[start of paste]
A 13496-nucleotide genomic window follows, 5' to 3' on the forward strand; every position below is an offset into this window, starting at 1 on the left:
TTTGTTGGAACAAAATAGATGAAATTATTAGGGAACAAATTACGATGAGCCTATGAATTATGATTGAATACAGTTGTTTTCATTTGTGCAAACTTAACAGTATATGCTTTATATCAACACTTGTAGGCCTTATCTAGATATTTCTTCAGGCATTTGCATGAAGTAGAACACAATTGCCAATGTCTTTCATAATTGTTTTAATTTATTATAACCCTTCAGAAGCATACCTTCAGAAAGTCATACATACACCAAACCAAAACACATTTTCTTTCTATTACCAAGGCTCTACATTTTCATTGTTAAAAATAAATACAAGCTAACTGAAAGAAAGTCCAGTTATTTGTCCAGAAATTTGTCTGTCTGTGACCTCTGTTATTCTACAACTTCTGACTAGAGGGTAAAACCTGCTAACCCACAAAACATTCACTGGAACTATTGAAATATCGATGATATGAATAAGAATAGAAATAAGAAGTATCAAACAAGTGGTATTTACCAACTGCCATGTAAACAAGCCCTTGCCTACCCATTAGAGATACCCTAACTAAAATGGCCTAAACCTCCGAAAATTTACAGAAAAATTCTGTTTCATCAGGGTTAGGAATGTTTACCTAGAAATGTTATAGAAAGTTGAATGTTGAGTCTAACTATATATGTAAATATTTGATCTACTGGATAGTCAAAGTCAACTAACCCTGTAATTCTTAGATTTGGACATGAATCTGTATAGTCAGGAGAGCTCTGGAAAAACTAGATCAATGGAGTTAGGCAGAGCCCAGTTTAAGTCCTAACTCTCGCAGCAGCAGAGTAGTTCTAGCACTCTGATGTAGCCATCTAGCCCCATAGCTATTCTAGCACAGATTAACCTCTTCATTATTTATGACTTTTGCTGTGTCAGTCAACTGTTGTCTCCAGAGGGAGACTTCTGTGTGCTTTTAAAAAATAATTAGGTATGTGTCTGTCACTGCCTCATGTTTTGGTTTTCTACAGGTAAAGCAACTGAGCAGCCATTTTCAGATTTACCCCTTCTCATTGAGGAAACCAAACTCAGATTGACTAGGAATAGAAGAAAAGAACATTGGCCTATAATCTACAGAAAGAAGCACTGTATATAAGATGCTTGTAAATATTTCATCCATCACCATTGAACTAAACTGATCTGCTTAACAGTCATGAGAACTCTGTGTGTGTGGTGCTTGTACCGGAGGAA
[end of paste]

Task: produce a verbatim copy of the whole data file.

A 13496-nucleotide genomic window follows, 5' to 3' on the forward strand; every position below is an offset into this window, starting at 1 on the left:
TTTGTTGGAACAAAATAGATGAAATTATTAGGGAACAAATTACGATGAGCCTATGAATTATGATTGAATACAGTTGTTTTCATTTGTGCAAACTTAACAGTATATGCTTTATATCAACACTTGTAGGCCTTATCTAGATATTTCTTCAGGCATTTGCATGAAGTAGAACACAATTGCCAATGTCTTTCATAATTGTTTTAATTTATTATAACCCTTCAGAAGCATACCTTCAGAAAGTCATACATACACCAAACCAAAACACATTTTCTTTCTATTACCAAGGCTCTACATTTTCATTGTTAAAAATAAATACAAGCTAACTGAAAGAAAGTCCAGTTATTTGTCCAGAAATTTGTCTGTCTGTGACCTCTGTTATTCTACAACTTCTGACTAGAGGGTAAAACCTGCTAACCCACAAAACATTCACTGGAACTATTGAAATATCGATGATATGAATAAGAATAGAAATAAGAAGTATCAAACAAGTGGTATTTACCAACTGCCATGTAAACAAGCCCTTGCCTACCCATTAGAGATACCCTAACTAAAATGGCCTAAACCTCCGAAAATTTACAGAAAAATTCTGTTTCATCAGGGTTAGGAATGTTTACCTAGAAATGTTATAGAAAGTTGAATGTTGAGTCTAACTATATATGTAAATATTTGATCTACTGGATAGTCAAAGTCAACTAACCCTGTAATTCTTAGATTTGGACATGAATCTGTATAGTCAGGAGAGCTCTGGAAAAACTAGATCAATGGAGTTAGGCAGAGCCCAGTTTAAGTCCTAACTCTCGCAGCAGCAGAGTAGTTCTAGCACTCTGATGTAGCCATCTAGCCCCATAGCTATTCTAGCACAGATTAACCTCTTCATTATTTATGACTTTTGCTGTGTCAGTCAACTGTTGTCTCCAGAGGGAGACTTCTGTGTGCTTTTAAAAAATAATTAGGTATGTGTCTGTCACTGCCTCATGTTTTGGTTTTCTACAGGTAAAGCAACTGAGCAGCCATTTTCAGATTTACCCCTTCTCATTGAGGAAACCAAACTCAGATTGACTAGGAATAGAAGAAAAGAACATTGGCCTATAATCTACAGAAAGAAGCACTGTATATAAGATGCTTGTAAATATTTCATCCATCACCATTGAACTAAACTGATCTGCTTAACAGTCATGAGAACTCTGTGTGTGTGGTGCTTGTACCGGAGGAA